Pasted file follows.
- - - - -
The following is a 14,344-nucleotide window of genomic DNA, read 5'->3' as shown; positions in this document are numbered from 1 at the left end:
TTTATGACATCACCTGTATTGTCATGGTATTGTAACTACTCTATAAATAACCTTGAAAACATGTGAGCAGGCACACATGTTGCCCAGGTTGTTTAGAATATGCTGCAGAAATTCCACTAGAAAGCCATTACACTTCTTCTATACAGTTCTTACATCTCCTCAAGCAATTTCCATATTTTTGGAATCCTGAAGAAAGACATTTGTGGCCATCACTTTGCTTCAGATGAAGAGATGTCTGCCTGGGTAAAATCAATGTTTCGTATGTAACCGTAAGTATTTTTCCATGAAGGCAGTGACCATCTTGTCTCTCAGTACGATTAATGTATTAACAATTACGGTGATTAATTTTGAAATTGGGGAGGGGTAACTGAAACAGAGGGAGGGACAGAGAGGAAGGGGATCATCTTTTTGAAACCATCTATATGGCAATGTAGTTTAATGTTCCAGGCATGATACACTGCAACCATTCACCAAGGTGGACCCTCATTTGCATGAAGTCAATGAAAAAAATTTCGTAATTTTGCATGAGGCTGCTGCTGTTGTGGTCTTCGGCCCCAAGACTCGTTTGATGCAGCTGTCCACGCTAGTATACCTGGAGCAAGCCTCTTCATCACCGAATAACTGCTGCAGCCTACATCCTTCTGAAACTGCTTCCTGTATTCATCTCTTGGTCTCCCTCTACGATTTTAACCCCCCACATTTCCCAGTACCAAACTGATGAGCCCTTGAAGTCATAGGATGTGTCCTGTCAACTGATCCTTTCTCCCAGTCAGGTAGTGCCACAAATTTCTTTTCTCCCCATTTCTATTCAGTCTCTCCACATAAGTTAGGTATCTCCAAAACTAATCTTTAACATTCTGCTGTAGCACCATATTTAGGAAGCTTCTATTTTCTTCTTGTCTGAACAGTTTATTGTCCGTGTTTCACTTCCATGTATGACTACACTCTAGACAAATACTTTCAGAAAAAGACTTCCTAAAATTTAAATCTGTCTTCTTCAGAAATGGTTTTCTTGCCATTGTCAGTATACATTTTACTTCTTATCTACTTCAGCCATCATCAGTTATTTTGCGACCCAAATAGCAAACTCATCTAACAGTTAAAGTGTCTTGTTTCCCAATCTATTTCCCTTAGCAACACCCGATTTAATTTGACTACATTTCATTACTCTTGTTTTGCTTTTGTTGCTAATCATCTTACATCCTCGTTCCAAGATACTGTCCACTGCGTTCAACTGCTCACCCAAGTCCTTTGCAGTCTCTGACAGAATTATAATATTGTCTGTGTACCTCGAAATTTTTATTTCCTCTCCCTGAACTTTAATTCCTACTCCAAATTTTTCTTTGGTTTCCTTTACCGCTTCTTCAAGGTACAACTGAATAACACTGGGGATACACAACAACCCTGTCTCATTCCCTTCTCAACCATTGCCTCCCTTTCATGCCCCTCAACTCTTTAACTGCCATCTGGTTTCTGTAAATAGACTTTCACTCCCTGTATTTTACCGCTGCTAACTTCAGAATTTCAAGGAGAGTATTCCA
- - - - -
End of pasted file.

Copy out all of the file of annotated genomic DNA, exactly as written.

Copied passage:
The following is a 14,344-nucleotide window of genomic DNA, read 5'->3' as shown; positions in this document are numbered from 1 at the left end:
TTTATGACATCACCTGTATTGTCATGGTATTGTAACTACTCTATAAATAACCTTGAAAACATGTGAGCAGGCACACATGTTGCCCAGGTTGTTTAGAATATGCTGCAGAAATTCCACTAGAAAGCCATTACACTTCTTCTATACAGTTCTTACATCTCCTCAAGCAATTTCCATATTTTTGGAATCCTGAAGAAAGACATTTGTGGCCATCACTTTGCTTCAGATGAAGAGATGTCTGCCTGGGTAAAATCAATGTTTCGTATGTAACCGTAAGTATTTTTCCATGAAGGCAGTGACCATCTTGTCTCTCAGTACGATTAATGTATTAACAATTACGGTGATTAATTTTGAAATTGGGGAGGGGTAACTGAAACAGAGGGAGGGACAGAGAGGAAGGGGATCATCTTTTTGAAACCATCTATATGGCAATGTAGTTTAATGTTCCAGGCATGATACACTGCAACCATTCACCAAGGTGGACCCTCATTTGCATGAAGTCAATGAAAAAAATTTCGTAATTTTGCATGAGGCTGCTGCTGTTGTGGTCTTCGGCCCCAAGACTCGTTTGATGCAGCTGTCCACGCTAGTATACCTGGAGCAAGCCTCTTCATCACCGAATAACTGCTGCAGCCTACATCCTTCTGAAACTGCTTCCTGTATTCATCTCTTGGTCTCCCTCTACGATTTTAACCCCCCACATTTCCCAGTACCAAACTGATGAGCCCTTGAAGTCATAGGATGTGTCCTGTCAACTGATCCTTTCTCCCAGTCAGGTAGTGCCACAAATTTCTTTTCTCCCCATTTCTATTCAGTCTCTCCACATAAGTTAGGTATCTCCAAAACTAATCTTTAACATTCTGCTGTAGCACCATATTTAGGAAGCTTCTATTTTCTTCTTGTCTGAACAGTTTATTGTCCGTGTTTCACTTCCATGTATGACTACACTCTAGACAAATACTTTCAGAAAAAGACTTCCTAAAATTTAAATCTGTCTTCTTCAGAAATGGTTTTCTTGCCATTGTCAGTATACATTTTACTTCTTATCTACTTCAGCCATCATCAGTTATTTTGCGACCCAAATAGCAAACTCATCTAACAGTTAAAGTGTCTTGTTTCCCAATCTATTTCCCTTAGCAACACCCGATTTAATTTGACTACATTTCATTACTCTTGTTTTGCTTTTGTTGCTAATCATCTTACATCCTCGTTCCAAGATACTGTCCACTGCGTTCAACTGCTCACCCAAGTCCTTTGCAGTCTCTGACAGAATTATAATATTGTCTGTGTACCTCGAAATTTTTATTTCCTCTCCCTGAACTTTAATTCCTACTCCAAATTTTTCTTTGGTTTCCTTTACCGCTTCTTCAAGGTACAACTGAATAACACTGGGGATACACAACAACCCTGTCTCATTCCCTTCTCAACCATTGCCTCCCTTTCATGCCCCTCAACTCTTTAACTGCCATCTGGTTTCTGTAAATAGACTTTCACTCCCTGTATTTTACCGCTGCTAACTTCAGAATTTCAAGGAGAGTATTCCA